Dissociative events can affect memory, self-perception, and a person's sense of identity. According to the journal Emotion, "Dissociative experiences range from common experiences of highway hypnosis (e.g., not aware of time passage on a long trip) or absorption (e.g., watching a movie or looking at a beautiful sunset) to more pathological states." In addition, "severe stress is also associated with transient dissociation (e.g., looking as if through a fog, altered time perception, feeling "spaced out," etc.) even in nonpathological populations."
Not everyone who experiences dissociative events requires mental health treatment. Everyday life is full of tiny moments of dissociation, including daydreaming. However, clinical dissociative disorders disrupt people's lives and cause severe distress. Dissociation identity disorder, PTSD, and other conditions often require long-term treatment.
People concerned about dissociative events should speak with their doctor or care team. Early intervention reduces the risk of developing additional disorders. Programs at Pathways Recovery Center provide structure and a safe space where clients can learn to control their emotional and behavioral responses to stressors.
Dissociation affects everyone differently and often decreases a person's ability to function. The care team tailors treatment services to the needs of each client. Dissociation can also severely impact personal relationships and affect the quality of life for individuals in recovery.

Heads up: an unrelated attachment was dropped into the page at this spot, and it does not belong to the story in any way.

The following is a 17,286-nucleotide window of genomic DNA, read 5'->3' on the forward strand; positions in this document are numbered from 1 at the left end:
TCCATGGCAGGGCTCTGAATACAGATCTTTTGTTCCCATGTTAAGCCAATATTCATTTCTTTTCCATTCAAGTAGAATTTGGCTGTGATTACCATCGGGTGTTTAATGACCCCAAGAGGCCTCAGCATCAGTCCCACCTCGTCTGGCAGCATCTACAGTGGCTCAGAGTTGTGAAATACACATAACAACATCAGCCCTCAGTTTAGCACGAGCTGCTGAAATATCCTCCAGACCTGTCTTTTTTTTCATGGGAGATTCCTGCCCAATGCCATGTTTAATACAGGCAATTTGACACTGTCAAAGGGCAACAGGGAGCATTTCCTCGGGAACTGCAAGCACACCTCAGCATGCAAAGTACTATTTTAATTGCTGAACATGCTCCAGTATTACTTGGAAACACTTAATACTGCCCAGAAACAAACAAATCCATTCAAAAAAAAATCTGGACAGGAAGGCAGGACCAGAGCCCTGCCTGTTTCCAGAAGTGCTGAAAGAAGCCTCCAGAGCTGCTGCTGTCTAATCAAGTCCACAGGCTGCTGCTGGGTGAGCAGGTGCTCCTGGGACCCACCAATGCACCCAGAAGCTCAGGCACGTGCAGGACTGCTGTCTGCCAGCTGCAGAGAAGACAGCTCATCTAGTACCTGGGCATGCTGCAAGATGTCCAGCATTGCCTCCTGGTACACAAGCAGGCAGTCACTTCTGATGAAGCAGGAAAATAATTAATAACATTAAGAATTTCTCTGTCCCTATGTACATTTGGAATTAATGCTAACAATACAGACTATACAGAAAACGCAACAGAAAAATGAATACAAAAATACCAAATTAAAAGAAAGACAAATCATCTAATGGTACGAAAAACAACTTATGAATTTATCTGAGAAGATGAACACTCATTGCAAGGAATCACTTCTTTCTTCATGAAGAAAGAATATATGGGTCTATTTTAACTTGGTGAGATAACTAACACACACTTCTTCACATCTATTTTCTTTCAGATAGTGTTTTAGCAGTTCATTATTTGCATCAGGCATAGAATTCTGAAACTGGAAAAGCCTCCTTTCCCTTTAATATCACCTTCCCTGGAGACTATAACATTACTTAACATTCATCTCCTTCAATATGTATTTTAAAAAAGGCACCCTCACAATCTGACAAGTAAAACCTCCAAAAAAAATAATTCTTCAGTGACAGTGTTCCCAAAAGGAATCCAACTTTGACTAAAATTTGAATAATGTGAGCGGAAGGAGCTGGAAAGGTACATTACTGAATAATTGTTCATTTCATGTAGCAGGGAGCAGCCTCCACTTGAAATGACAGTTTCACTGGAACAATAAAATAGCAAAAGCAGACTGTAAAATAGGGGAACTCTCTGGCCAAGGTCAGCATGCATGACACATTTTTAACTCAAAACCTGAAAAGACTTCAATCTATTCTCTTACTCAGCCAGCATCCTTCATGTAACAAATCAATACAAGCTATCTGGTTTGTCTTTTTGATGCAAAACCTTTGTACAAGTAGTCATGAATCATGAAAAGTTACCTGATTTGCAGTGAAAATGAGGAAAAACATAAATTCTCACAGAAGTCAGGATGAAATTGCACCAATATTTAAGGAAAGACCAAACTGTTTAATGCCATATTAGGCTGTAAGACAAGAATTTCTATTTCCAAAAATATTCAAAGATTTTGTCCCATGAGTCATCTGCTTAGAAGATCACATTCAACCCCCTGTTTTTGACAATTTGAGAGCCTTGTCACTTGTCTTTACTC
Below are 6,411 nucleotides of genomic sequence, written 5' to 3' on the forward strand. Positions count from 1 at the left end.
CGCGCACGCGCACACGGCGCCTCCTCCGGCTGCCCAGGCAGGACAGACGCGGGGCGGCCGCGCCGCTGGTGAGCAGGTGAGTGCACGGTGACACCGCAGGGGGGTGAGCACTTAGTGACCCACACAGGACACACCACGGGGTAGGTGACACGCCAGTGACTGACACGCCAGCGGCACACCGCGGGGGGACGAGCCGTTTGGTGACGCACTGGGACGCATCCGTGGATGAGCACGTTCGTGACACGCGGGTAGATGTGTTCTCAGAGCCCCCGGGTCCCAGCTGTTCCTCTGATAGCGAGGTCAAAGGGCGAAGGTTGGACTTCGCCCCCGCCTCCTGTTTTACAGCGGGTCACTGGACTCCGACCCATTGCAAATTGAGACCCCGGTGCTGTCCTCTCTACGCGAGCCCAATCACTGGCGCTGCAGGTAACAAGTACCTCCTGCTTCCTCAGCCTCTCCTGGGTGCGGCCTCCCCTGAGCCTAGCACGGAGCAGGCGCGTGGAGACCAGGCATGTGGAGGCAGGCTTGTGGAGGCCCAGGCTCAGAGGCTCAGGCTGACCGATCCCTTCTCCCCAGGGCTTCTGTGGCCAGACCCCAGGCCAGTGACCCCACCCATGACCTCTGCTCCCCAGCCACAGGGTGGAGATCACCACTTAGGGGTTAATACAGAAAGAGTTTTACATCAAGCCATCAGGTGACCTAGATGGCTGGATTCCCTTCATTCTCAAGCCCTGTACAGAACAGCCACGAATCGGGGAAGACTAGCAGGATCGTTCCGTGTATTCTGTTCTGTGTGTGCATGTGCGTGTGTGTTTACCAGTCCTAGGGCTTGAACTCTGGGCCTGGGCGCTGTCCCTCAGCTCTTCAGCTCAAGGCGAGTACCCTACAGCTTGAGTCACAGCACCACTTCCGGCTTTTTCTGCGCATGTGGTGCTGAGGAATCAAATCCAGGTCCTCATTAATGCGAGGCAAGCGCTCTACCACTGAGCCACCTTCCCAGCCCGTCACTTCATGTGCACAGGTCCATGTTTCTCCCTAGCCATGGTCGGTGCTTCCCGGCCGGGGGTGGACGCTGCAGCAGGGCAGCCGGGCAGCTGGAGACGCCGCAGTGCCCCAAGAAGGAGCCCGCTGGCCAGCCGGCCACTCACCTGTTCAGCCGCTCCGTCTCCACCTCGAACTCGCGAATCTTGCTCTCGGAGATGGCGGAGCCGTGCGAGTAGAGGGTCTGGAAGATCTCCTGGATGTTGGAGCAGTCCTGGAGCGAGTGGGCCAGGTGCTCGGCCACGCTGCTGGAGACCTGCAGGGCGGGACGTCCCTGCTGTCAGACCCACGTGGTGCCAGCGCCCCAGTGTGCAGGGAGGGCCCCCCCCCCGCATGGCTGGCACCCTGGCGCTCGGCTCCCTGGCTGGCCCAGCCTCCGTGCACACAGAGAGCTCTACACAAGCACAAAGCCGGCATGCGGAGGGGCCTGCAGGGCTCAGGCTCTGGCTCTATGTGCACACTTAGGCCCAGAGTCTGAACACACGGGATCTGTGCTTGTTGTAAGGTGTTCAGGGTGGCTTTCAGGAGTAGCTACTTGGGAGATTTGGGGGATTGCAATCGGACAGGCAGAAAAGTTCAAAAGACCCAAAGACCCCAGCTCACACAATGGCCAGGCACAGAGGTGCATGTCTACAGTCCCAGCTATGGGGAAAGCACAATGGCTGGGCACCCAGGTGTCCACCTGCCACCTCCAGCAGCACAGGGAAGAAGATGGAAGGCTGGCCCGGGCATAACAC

According to the previously mentioned publication by Paroma Mitra and Ankit Jain, "Some treatment approaches for dissociative identity disorder include basic structures from work with personality disorders in a three-pronged approach:
Pathways Recovery Center uses integrative and personalized care to help clients reintegrate their identity while recovering from SUD and other co-occurring conditions. Understanding dissociation allows clients to heal more quickly. The care team guides clients through learning to identify, analyze, and process emotions to make them manageable and reduce stressors. People in recovery heal more effectively when they understand how their thoughts and beliefs impact their behaviors. Knowing the cause and effect of trauma responses also helps individuals with DID feel more confident in managing their condition during recovery.
Some people lack the skills to cope with certain emotional situations. Feeling overwhelmed by negative thoughts, beliefs, or situations may cause people with a history of trauma to experience dissociative events. In rare cases, dissociative identity disorder may develop. DID is characterized by the emergence of two or more distinct personalities triggered by stress or other factors. Available treatments for SUD and co-occurring DID include psychotherapy and integrative care. Pathways Recovery Center understands how disorienting it can be to experience frequent dissociative events. The care team collaborates with clients and their families to create a personalized care plan. To learn more about our programs and how we can help, call our office today at (888) 771-0966.